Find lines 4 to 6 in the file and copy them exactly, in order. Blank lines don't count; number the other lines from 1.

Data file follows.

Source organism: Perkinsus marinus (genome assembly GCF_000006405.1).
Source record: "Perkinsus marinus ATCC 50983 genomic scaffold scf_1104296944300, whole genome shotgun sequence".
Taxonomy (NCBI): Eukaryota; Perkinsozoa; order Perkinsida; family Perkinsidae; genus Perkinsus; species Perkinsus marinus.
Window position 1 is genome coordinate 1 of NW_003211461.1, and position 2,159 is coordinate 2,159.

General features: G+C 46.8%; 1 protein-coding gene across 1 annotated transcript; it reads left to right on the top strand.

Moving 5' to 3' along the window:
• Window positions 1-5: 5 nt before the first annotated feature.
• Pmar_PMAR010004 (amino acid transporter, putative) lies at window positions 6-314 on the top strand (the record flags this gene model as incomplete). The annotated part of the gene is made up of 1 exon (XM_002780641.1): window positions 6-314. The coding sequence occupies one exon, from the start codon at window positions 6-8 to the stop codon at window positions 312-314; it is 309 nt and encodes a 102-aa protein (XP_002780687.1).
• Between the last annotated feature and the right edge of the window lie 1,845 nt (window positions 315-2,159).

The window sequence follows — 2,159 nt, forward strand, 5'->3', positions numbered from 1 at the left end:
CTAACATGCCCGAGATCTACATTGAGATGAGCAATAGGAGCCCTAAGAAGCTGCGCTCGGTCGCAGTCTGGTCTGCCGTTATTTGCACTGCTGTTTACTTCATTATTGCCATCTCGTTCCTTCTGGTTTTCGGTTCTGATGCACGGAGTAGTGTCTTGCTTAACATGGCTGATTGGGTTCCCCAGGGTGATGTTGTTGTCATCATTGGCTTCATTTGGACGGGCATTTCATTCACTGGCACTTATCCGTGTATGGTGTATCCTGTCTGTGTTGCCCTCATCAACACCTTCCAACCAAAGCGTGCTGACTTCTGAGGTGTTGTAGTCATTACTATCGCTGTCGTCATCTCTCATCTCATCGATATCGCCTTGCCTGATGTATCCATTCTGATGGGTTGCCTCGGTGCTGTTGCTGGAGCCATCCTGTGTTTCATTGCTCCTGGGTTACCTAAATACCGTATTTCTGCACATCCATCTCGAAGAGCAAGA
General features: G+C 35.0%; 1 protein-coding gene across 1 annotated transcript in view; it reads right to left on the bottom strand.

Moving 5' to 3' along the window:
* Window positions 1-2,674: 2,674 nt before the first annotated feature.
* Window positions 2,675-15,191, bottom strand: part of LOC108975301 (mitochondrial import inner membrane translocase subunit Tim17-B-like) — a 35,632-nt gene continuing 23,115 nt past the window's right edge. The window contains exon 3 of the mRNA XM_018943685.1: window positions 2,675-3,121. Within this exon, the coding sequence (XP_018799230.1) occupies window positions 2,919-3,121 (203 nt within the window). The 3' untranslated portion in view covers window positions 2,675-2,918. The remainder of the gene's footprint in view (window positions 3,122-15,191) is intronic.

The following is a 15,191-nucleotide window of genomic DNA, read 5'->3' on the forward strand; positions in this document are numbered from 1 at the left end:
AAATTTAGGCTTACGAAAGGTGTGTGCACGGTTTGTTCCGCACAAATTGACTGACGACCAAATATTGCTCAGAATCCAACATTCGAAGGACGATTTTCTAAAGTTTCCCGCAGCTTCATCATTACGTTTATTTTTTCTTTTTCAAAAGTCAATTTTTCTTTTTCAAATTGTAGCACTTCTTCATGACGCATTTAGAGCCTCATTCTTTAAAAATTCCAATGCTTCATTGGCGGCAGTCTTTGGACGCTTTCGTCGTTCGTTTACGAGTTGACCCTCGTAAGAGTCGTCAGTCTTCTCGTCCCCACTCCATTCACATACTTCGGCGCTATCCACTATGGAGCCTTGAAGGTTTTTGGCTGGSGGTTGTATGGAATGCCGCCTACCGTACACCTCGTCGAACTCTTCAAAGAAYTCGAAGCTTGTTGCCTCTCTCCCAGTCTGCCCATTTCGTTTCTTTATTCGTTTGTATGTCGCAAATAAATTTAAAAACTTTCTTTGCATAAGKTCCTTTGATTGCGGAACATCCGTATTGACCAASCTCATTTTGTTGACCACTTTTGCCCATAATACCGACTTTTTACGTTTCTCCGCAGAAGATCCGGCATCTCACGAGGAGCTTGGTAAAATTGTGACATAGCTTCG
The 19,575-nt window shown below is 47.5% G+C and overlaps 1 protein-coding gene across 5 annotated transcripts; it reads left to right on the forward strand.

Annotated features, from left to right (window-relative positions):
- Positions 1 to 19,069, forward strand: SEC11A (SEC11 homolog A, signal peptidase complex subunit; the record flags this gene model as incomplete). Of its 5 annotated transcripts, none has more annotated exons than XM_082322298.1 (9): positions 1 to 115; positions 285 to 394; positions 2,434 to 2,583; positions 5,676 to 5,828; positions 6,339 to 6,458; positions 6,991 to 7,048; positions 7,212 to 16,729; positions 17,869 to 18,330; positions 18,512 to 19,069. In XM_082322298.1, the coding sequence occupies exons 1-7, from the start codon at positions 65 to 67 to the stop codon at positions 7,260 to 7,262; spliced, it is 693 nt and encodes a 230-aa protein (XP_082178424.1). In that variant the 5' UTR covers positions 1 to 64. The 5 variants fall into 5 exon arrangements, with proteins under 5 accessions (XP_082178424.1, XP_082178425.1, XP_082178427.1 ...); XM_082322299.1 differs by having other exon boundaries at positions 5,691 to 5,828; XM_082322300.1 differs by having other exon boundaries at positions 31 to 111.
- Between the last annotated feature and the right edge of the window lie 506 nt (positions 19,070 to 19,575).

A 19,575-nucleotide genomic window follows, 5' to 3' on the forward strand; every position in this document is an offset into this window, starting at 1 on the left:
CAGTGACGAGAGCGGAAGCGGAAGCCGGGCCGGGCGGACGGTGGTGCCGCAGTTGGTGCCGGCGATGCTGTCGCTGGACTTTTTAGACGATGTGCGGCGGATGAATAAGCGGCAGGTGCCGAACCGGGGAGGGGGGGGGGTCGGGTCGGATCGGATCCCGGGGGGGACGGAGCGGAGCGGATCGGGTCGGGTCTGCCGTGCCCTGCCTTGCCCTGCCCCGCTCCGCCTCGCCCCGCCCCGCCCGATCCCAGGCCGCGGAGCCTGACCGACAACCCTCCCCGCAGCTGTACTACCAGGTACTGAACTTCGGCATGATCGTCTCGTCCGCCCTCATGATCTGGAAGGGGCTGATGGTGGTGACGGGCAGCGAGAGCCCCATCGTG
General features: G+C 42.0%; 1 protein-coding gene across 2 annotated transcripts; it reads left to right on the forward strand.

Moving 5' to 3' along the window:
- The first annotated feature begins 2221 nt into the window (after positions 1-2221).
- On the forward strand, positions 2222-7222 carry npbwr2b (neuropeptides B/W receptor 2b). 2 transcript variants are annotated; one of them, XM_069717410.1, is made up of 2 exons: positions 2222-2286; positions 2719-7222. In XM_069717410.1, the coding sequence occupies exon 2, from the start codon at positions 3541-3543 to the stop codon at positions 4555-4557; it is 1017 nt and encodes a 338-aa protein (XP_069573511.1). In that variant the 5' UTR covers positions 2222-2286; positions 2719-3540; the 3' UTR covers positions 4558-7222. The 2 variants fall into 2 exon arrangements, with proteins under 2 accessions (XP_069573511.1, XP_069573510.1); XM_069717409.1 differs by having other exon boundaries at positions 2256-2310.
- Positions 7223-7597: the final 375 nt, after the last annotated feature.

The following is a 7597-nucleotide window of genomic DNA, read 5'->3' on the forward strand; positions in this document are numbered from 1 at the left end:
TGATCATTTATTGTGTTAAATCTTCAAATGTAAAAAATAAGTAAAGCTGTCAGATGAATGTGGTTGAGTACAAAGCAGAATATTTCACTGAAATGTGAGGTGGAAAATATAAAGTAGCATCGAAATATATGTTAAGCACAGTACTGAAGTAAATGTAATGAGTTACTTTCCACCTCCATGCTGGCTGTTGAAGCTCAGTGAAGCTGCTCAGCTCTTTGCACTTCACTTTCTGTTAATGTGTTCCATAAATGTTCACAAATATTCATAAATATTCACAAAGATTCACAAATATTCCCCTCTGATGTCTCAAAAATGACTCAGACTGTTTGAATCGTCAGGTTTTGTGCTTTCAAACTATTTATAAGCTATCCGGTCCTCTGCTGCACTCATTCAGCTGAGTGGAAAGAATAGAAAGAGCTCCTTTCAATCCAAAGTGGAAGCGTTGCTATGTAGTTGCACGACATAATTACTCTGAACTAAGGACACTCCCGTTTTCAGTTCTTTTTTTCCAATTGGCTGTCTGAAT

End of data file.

Window position 1 is genome coordinate 1 of NW_003211461.1, and position 2,159 is coordinate 2,159.

General features: G+C 46.8%; 1 protein-coding gene across 1 annotated transcript; it reads left to right on the top strand.

Moving 5' to 3' along the window: